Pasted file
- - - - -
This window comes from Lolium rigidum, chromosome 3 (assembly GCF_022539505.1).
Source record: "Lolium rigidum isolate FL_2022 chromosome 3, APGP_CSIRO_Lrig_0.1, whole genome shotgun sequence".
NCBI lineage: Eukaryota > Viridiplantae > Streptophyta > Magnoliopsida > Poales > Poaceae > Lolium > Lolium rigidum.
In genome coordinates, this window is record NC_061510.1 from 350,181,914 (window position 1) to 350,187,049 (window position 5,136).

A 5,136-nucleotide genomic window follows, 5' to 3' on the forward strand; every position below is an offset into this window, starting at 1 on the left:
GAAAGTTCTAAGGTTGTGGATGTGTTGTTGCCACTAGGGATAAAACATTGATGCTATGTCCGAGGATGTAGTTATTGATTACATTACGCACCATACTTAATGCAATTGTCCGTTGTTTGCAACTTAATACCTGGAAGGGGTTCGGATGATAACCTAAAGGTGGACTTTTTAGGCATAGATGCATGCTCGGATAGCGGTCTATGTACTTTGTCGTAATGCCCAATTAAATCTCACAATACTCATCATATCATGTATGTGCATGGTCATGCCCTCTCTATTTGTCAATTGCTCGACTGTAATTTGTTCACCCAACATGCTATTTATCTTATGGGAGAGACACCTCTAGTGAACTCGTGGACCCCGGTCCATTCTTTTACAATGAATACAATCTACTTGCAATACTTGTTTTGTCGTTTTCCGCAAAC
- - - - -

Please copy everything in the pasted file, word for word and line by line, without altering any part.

This window comes from Lolium rigidum, chromosome 3 (assembly GCF_022539505.1).
Source record: "Lolium rigidum isolate FL_2022 chromosome 3, APGP_CSIRO_Lrig_0.1, whole genome shotgun sequence".
NCBI lineage: Eukaryota > Viridiplantae > Streptophyta > Magnoliopsida > Poales > Poaceae > Lolium > Lolium rigidum.
In genome coordinates, this window is record NC_061510.1 from 350,181,914 (window position 1) to 350,187,049 (window position 5,136).

A 5,136-nucleotide genomic window follows, 5' to 3' on the forward strand; every position below is an offset into this window, starting at 1 on the left:
GAAAGTTCTAAGGTTGTGGATGTGTTGTTGCCACTAGGGATAAAACATTGATGCTATGTCCGAGGATGTAGTTATTGATTACATTACGCACCATACTTAATGCAATTGTCCGTTGTTTGCAACTTAATACCTGGAAGGGGTTCGGATGATAACCTAAAGGTGGACTTTTTAGGCATAGATGCATGCTCGGATAGCGGTCTATGTACTTTGTCGTAATGCCCAATTAAATCTCACAATACTCATCATATCATGTATGTGCATGGTCATGCCCTCTCTATTTGTCAATTGCTCGACTGTAATTTGTTCACCCAACATGCTATTTATCTTATGGGAGAGACACCTCTAGTGAACTCGTGGACCCCGGTCCATTCTTTTACAATGAATACAATCTACTTGCAATACTTGTTTTGTCGTTTTCCGCAAAC